At Naples Zoo, lemurs relax on one of the primate islands — Photo courtesy of Chelle Koster Walton
Naples Zoo, the oldest attraction in Naples, Fla., began as a botanical garden in the early 1900s. Although it has a retro feel that hearkens back to its genesis as an animal attraction in 1969, the zoo is thoroughly modern in its mission to conserve and educate. Current projects will update and add to the zoo, which boasts a number of rare wildlife species and experiences.
A short drive from downtown Old Naples, the property was considered wilderness back in its days as Caribbean Gardens - a haven of tropical vegetation planted by early conservationist Dr. Henry Nehrling and visited by President Theodore Roosevelt, Thomas Edison, John Burroughs and David Fairchild of Fairchild Gardens in Miami.
The next chapter of zoo history introduced wildlife lovers affectionately known as "Jungle Larry" and "Safari Jane" Tetzlaff. Without compromising the lush gardens and their rare vegetation, the Tetzlaffs brought wildlife to what is now a 44-acre property.
Trainers parade a serval kitten around the Safari Canyon Theater stage — Photo courtesy of Chelle Koster Walton
One of the zoo's first innovations, the Primate Expedition Cruise, still offers free boat trips around a number of islands where monkeys and lemurs cavort, swinging across ropes and climbing trees for passengers and their cameras.
A number of other educational programs followed, including wildlife showcases on the rock-framed stage of the open-air Safari Canyon Theater. Currently, trainers introduce the new, somewhat clumsy but insanely adorable serval kittens that the zoo has acquired at daily shows. The theater's feature show brings small predators on stage for a multimedia production including a filmed wildlife video.
At Meet the Keeper programs, zoo keepers feed different animals throughout the day as they feed the audience tidbits of educational facts about each species, cheetahs, giraffes, South African lions and black bears among them. Snakes Alive! continues an original Tetzlaff family tradition with super-sized and venomous snakes on show. The Tetzlaff family, incidentally, is still involved in zoo operations.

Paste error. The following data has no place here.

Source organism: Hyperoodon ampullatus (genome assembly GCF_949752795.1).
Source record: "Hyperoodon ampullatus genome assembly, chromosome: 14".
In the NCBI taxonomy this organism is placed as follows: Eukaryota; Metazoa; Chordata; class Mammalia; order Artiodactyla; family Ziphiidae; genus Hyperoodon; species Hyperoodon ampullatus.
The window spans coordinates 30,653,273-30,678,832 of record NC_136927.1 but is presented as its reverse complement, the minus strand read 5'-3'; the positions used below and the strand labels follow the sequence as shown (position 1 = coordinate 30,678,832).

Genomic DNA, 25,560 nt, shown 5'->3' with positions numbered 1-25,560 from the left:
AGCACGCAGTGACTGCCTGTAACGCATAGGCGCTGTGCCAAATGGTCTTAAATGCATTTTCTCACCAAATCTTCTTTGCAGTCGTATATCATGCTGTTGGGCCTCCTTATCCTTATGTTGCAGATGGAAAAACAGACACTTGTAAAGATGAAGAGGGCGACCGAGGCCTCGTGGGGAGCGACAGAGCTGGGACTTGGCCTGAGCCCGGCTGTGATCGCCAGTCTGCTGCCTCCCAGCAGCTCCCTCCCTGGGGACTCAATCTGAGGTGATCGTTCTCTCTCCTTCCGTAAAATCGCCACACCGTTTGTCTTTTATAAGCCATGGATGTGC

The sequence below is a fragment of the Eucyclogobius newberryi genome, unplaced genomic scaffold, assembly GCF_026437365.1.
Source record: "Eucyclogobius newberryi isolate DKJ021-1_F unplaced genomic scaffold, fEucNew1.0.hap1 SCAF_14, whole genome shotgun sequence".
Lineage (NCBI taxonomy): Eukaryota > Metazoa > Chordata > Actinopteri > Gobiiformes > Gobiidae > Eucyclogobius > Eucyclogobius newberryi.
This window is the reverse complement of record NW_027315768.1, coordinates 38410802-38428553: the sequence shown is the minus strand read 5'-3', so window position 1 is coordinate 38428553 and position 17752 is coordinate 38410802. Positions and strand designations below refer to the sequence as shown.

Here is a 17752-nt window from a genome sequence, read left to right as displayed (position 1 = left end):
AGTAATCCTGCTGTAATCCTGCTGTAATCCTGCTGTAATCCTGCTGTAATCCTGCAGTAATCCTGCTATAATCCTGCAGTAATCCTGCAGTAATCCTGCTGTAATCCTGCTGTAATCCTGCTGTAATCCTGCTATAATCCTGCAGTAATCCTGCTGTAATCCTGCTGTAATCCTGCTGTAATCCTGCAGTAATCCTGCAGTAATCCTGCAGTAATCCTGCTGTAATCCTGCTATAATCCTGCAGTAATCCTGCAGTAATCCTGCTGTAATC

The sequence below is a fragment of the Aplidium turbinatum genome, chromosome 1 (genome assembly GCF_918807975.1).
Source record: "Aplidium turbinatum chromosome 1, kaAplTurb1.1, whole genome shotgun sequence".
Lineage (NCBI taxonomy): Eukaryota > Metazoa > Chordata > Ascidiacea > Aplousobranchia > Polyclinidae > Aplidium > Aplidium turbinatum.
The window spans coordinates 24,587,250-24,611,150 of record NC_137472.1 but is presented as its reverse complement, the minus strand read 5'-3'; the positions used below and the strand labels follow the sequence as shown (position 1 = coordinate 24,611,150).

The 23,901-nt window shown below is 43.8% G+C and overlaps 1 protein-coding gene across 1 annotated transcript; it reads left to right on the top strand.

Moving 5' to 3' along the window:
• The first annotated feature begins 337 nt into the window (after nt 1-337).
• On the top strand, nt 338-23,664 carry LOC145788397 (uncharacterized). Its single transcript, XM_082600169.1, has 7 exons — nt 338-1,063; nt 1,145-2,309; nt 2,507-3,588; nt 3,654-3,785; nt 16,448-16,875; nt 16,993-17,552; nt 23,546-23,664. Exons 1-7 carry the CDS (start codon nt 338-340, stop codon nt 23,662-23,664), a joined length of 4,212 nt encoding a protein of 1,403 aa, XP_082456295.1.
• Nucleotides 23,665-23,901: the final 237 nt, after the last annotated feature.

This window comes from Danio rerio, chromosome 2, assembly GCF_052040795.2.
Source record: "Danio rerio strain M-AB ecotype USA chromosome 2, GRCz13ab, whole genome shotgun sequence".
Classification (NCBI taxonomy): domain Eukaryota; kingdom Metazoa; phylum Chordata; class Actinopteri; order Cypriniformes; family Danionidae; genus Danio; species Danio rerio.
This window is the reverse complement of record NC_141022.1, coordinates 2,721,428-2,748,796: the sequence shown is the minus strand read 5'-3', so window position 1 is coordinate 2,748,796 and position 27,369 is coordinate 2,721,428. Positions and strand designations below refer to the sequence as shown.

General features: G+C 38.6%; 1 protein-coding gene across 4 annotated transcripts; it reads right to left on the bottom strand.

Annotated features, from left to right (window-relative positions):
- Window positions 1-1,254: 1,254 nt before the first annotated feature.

Some of the newest additions to the wildlife census include the giraffes, which visitors can hand-feed, plus leopards, black bears, Madagascar fosas and slender-horned gazelles. The latter two are among Naples Zoo's roll call of rarely seen animals. It is the only zoo in Florida with fosas, and only 250 of the gazelles are left in the wild.
One of the play areas at Naples Zoo — Photo courtesy of Chelle Koster Walton
Furthermore, Naples Zoo is one of only a dozen accredited zoos in the United States to exhibit striped hyenas and one of only four zoos with those bad-rep beasts, African honey badgers. The zoo specializes somewhat in predators, from rare Malayan tigers and cheetahs to alligators and coyotes.
In 2015, the zoo plans to add a 19-foot-plus reticulated python exhibit, says Tim L. Tetzlaff, director of conservation and communications. By August 2014, parking and entryway improvements will be complete, as Naples Zoo partners on a developing two-mile Collier County Greenway project.
In many cases, visitors get quite close to the animals, although the cages and pens are ample. Signage teaches about all of the zoo's inhabitants as well as fair trade coffee, sustainable seafood and other conservation measures.
Shaded playgrounds along the paved, accessible pathway let kids blow off steam, plus there are picnic areas and healthy food concessions. Just follow the zoo map, which plots historic vegetation as well as animal exhibits and other features.